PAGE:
Bipolar disorder has no cure, but treatment can drastically improve your symptoms. Most commonly, bipolar disorder is managed with a combination of medication and supportive therapy. Cyclothymia, although it’s considered “milder” than bipolar I or II, is generally treated the same way.
The first step in treating bipolar disorder is getting a clinical diagnosis from a qualified healthcare professional, like a psychiatrist. With Talkiatry, you can see a psychiatrist from the comfort of your home and within days of reaching out to us.Here’s what to expect in your first visit:
: During your first visit with a Talkiatry psychiatrist, you’ll get to meet each other and answer questions about your current symptoms, personal history, medical history, and mental health goals.
: Based on the information you’ve shared, your psychiatrist will be able to provide a diagnosis of your condition, if you have one. Getting a diagnosis can feel scary, but it can also feel validating to finally put a name to what you've been experiencing. Your psychiatrist will help you navigate any emotions that come up and work with you on a path to move forward.
: You’ll collaborate with your psychiatrist on the best way to manage your symptoms. If medication is appropriate, you’ll discuss your options, including the benefits and potential side effects of each medication. Your psychiatrist will provide supportive therapy throughout your session, and may also recommend working with one of our therapists. Our therapists partner with our psychiatrists in a collaborative model to provide holistic care.
To get started, take our free online assessment
, to see if Talkiatry is right for you and get matched with a psychiatrist.
The most common medications used to treat bipolar disorder are mood stabilizers and antipsychotics. Mood stabilizers work by decreasing abnormal activity in the brain, which can eliminate and/or reduce the severity of mood episodes.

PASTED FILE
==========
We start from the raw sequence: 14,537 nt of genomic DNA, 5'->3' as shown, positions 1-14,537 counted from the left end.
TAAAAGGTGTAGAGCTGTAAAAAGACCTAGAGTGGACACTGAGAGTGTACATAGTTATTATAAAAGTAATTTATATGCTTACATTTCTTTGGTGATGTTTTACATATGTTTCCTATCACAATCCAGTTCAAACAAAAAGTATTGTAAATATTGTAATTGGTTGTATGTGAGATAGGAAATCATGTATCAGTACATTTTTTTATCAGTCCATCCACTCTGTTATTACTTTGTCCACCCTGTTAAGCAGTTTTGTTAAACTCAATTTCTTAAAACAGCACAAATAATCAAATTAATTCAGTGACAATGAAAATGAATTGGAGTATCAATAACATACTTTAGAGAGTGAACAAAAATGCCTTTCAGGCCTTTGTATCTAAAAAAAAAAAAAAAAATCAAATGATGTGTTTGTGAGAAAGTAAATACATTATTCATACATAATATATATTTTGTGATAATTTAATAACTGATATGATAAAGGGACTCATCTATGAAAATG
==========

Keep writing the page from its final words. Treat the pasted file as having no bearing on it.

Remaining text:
In people with depressive episodes, an antidepressant may also be added. It may take several weeks for a mood stabilizer or antidepressant to reach full effect. If you don’t respond to one medication, you may respond to another, so it’s important to work with a psychiatrist who can make adjustments based on your personal situation. Ongoing treatment—taking your medication consistently, even when you feel well—is key to managing your condition and keeping your symptoms under control.
Therapy can be an important tool to help people with bipolar disorder to manage their symptoms. Psychoeducation is one type of therapy that can be useful, both for people with bipolar disorder and their families. The goal is to gain knowledge about the condition and its treatment, so you, your loved ones, and your psychiatrist can work together to achieve the best possible outcome.
In addition, Cognitive Behavioral Therapy (CBT)
can be helpful with people with bipolar disorder. This form of therapy aims to help you identify patterns of thinking around your condition and its symptoms, along with helping you understand exactly how your thoughts affect your actions.
At Talkiatry, we schedule 60 minutes
for your initial visit and typically 30 minutes for follow-up visits, which allows us to incorporate supportive therapy into your psychiatry appointments. If you and your psychiatrist feel you’d benefit from additional therapy, you can work with one of Talkiatry's therapists, if available or our psychiatrist can provide a referral.